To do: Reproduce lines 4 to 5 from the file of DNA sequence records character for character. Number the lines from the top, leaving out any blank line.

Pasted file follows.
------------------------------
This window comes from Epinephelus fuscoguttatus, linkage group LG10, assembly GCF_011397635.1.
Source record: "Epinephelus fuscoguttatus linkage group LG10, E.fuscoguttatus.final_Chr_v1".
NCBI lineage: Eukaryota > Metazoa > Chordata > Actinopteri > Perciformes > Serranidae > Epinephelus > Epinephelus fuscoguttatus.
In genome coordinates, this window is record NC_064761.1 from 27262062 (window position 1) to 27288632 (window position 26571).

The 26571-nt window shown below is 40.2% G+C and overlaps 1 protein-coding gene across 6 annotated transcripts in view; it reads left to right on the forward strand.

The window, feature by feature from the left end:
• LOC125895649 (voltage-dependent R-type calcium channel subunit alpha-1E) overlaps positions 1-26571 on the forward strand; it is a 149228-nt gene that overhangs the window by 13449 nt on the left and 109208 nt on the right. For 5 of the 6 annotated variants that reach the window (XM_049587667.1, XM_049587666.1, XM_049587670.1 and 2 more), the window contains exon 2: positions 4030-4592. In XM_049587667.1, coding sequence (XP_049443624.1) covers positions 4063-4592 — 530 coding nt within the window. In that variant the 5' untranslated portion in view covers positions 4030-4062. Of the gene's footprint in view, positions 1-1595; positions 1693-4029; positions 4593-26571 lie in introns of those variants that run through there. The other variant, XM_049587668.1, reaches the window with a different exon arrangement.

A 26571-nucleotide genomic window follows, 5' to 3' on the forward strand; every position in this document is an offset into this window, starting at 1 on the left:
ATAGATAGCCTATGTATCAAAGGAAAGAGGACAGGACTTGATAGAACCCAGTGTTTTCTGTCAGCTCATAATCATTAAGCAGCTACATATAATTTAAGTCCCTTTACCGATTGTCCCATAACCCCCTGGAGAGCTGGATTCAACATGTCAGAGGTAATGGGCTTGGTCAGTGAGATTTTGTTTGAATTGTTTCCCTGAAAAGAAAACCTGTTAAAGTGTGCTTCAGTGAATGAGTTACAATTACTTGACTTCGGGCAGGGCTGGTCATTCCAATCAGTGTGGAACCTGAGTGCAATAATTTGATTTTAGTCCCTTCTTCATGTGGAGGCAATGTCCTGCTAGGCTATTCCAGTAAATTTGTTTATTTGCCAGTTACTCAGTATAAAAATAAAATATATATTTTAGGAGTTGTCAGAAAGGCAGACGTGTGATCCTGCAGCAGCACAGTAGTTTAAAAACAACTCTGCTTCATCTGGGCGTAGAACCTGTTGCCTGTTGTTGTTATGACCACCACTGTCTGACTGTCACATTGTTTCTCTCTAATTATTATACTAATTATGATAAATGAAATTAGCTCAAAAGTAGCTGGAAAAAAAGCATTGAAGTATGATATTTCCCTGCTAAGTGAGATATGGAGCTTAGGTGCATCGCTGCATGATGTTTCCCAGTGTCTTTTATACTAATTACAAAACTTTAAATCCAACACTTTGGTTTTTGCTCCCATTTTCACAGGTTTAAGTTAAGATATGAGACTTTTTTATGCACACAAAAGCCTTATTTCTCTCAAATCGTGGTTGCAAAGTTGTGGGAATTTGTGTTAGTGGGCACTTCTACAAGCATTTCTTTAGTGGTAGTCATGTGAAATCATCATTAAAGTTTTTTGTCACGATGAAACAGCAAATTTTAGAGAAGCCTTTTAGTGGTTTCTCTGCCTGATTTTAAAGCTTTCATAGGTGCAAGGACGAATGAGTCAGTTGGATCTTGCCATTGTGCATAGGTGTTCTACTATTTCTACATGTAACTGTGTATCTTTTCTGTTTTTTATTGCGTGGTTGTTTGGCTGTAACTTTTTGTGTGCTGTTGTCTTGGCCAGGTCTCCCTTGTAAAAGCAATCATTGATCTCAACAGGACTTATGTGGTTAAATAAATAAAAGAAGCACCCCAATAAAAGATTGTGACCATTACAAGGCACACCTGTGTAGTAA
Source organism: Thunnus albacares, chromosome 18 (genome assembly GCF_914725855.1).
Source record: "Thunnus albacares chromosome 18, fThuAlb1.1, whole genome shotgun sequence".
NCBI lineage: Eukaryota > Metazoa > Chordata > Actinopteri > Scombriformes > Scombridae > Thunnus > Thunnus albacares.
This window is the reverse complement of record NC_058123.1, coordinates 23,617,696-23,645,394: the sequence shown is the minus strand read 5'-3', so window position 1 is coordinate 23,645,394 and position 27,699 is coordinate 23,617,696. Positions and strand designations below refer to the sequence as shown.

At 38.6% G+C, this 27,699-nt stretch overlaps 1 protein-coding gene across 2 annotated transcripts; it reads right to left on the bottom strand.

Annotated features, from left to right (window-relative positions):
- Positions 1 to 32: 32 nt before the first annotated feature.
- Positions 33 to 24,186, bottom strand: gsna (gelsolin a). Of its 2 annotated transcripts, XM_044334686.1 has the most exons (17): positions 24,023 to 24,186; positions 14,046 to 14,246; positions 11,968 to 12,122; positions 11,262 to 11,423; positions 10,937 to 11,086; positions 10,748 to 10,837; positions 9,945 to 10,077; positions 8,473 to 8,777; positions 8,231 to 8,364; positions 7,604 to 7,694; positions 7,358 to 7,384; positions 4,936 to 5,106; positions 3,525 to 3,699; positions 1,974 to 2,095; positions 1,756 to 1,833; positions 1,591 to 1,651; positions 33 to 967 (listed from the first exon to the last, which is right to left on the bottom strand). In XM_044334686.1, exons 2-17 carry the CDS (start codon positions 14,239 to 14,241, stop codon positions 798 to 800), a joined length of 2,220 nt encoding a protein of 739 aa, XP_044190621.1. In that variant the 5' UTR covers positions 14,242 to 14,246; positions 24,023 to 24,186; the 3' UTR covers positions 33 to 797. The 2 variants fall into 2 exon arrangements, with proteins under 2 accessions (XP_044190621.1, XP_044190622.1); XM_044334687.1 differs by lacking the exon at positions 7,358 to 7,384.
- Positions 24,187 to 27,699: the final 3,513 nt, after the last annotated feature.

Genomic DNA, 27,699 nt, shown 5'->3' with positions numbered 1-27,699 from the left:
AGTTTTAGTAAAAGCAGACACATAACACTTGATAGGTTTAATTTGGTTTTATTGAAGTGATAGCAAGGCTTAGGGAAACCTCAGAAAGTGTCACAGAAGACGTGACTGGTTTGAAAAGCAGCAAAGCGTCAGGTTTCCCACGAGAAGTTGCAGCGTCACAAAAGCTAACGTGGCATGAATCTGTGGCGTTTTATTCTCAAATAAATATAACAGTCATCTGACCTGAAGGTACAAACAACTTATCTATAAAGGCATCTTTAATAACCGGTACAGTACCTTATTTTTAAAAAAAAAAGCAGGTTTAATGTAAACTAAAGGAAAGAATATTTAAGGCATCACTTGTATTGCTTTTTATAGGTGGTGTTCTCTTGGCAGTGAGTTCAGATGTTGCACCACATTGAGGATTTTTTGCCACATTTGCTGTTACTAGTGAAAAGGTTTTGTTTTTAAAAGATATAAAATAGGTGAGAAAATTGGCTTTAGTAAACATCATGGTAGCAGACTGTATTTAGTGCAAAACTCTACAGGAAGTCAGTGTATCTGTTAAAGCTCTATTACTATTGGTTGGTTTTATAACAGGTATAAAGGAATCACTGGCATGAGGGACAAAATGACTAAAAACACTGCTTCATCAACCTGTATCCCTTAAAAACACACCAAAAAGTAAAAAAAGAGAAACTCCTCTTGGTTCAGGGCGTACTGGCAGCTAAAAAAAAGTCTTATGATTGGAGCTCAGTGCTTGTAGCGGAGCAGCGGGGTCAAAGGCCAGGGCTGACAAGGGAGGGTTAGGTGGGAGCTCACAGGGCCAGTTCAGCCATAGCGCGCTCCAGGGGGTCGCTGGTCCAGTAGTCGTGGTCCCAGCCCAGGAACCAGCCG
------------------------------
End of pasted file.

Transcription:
In genome coordinates, this window is record NC_064761.1 from 27262062 (window position 1) to 27288632 (window position 26571).

The 26571-nt window shown below is 40.2% G+C and overlaps 1 protein-coding gene across 6 annotated transcripts in view; it reads left to right on the forward strand.